In addition to being one of the driest months for rain, Santa Barbara is experiencing a drought of lower-priced, single-family listings.
In this community estimated at 200,000 people, there are only 256 active single-family homes for sale as of Monday. Only 38 of those are under $1 million, or less than 15 percent. That means 85 percent of all available single-family homes in the Santa Barbara metropolitan area are listed for $1 million or more.
This lack of low-end inventory changes the shape of our real estate statistics, providing a very dramatic picture of how increases in median prices are not necessarily correlated to increases in individual home values.
With so few lower-priced homes available for sale, the median sale price for single-family homes in the Santa Barbara metropolitan area has gone from $944,000 in October to $1.25 million in January, an increase of 31 percent.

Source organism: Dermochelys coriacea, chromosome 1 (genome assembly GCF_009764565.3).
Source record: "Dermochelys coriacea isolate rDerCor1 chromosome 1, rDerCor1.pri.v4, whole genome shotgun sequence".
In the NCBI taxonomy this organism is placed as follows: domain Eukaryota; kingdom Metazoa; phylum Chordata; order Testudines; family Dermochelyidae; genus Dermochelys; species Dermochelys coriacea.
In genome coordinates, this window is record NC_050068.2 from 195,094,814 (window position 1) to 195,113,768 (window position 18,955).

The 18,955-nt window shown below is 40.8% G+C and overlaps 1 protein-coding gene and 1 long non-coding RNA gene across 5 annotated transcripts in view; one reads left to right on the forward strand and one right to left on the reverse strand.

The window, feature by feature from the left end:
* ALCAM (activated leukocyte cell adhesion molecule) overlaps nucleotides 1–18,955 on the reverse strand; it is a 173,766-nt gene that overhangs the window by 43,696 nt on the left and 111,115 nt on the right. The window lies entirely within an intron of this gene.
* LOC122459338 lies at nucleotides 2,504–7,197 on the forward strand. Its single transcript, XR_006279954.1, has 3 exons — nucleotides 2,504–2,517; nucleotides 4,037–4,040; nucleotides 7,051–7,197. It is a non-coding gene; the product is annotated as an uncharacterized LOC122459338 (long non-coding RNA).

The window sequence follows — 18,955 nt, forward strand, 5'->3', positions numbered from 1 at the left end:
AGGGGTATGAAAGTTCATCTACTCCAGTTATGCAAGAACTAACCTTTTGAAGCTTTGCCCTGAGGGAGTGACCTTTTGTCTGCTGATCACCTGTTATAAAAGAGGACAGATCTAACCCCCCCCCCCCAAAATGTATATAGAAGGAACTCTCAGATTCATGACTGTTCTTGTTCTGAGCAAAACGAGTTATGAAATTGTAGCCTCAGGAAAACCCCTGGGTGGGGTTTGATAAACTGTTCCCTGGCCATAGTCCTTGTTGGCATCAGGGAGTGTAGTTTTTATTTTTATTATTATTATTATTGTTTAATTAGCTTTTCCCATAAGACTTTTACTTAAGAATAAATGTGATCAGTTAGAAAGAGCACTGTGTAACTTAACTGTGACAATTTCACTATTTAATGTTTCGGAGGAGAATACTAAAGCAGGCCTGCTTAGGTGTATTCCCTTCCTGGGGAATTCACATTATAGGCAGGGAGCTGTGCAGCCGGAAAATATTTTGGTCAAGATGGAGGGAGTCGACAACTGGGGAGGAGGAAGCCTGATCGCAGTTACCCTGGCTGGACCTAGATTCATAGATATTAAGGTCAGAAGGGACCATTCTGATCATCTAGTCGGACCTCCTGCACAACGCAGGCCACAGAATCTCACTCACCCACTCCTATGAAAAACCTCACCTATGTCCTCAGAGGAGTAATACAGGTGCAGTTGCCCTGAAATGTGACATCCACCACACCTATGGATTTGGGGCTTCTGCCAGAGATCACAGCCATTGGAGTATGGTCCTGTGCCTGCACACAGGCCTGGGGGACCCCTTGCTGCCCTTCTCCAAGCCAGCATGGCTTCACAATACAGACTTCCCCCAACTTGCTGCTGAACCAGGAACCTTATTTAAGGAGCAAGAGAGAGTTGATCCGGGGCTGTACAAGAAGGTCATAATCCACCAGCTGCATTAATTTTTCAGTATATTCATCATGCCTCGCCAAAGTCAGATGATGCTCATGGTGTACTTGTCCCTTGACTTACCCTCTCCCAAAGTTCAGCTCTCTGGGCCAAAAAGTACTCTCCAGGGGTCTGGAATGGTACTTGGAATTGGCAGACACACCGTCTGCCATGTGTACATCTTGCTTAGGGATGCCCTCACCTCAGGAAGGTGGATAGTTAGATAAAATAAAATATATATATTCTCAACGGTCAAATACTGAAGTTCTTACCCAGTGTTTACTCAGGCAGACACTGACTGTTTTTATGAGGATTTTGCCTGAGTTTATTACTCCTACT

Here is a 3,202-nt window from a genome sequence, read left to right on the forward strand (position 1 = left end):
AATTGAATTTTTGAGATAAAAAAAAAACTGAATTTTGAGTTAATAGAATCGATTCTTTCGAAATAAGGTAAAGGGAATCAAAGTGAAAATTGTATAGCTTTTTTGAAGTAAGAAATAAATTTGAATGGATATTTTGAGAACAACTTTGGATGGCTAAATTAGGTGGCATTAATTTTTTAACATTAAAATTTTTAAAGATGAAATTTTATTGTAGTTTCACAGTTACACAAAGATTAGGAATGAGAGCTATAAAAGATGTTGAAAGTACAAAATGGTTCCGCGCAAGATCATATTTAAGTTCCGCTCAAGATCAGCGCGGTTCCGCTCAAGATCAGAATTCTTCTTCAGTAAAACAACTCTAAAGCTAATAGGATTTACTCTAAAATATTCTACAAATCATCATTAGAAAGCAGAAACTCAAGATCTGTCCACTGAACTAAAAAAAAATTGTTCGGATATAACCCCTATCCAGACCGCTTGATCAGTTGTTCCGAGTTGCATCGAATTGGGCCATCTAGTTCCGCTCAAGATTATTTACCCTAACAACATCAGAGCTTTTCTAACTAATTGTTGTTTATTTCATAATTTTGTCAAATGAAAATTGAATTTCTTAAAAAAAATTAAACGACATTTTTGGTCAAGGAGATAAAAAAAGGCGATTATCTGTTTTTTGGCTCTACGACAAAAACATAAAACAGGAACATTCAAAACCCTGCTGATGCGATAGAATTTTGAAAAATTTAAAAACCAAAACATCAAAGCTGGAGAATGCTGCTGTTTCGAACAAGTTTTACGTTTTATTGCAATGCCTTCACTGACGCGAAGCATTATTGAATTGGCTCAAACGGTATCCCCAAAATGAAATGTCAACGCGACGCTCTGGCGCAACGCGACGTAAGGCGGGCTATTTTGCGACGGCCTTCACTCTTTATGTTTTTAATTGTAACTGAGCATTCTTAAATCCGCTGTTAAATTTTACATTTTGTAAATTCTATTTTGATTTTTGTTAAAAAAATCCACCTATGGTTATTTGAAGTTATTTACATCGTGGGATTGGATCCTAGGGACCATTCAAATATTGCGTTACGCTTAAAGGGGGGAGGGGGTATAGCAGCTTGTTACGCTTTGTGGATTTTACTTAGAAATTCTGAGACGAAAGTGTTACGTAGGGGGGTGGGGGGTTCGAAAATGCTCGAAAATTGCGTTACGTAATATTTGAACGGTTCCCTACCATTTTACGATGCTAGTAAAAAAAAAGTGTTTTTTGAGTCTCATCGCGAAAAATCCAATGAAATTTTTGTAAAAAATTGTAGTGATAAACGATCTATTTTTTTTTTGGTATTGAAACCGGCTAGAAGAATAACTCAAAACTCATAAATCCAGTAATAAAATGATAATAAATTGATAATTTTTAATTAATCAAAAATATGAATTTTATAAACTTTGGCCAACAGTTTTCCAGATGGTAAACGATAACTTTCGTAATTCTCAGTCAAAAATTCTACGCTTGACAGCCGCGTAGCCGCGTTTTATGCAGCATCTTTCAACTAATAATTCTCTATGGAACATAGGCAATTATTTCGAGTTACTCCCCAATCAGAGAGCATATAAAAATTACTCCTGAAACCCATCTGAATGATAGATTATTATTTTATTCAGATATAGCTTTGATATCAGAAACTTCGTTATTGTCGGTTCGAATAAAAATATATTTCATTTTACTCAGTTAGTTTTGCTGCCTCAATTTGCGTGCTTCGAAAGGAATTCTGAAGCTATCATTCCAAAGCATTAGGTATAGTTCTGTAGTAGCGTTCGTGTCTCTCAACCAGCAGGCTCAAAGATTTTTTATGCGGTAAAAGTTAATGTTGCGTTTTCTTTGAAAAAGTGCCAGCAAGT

Individual home prices have not risen by that much since October, but without lower-end sales, the median (half above and half below) is skewed by sales of higher-priced homes that are still in decent supply.
This phenomena also appears in the median list price of currently for sale single-family homes. This median price was approximately $2.5 million at the end of October but nearly $1 million more at the end of January. Again, the median means that half the homes for sale are under $3.5 million and half the homes are listed for more than $3.5 million.
The South Coast desperately needs lower-priced homes for sale just like it needs rain.
— Ed Fuller is a real estate broker with San Roque Realty Inc. and president of the Santa Barbara Association of Realtors. Contact him at [email protected] or 805.687.1551. The opinions expressed are his own.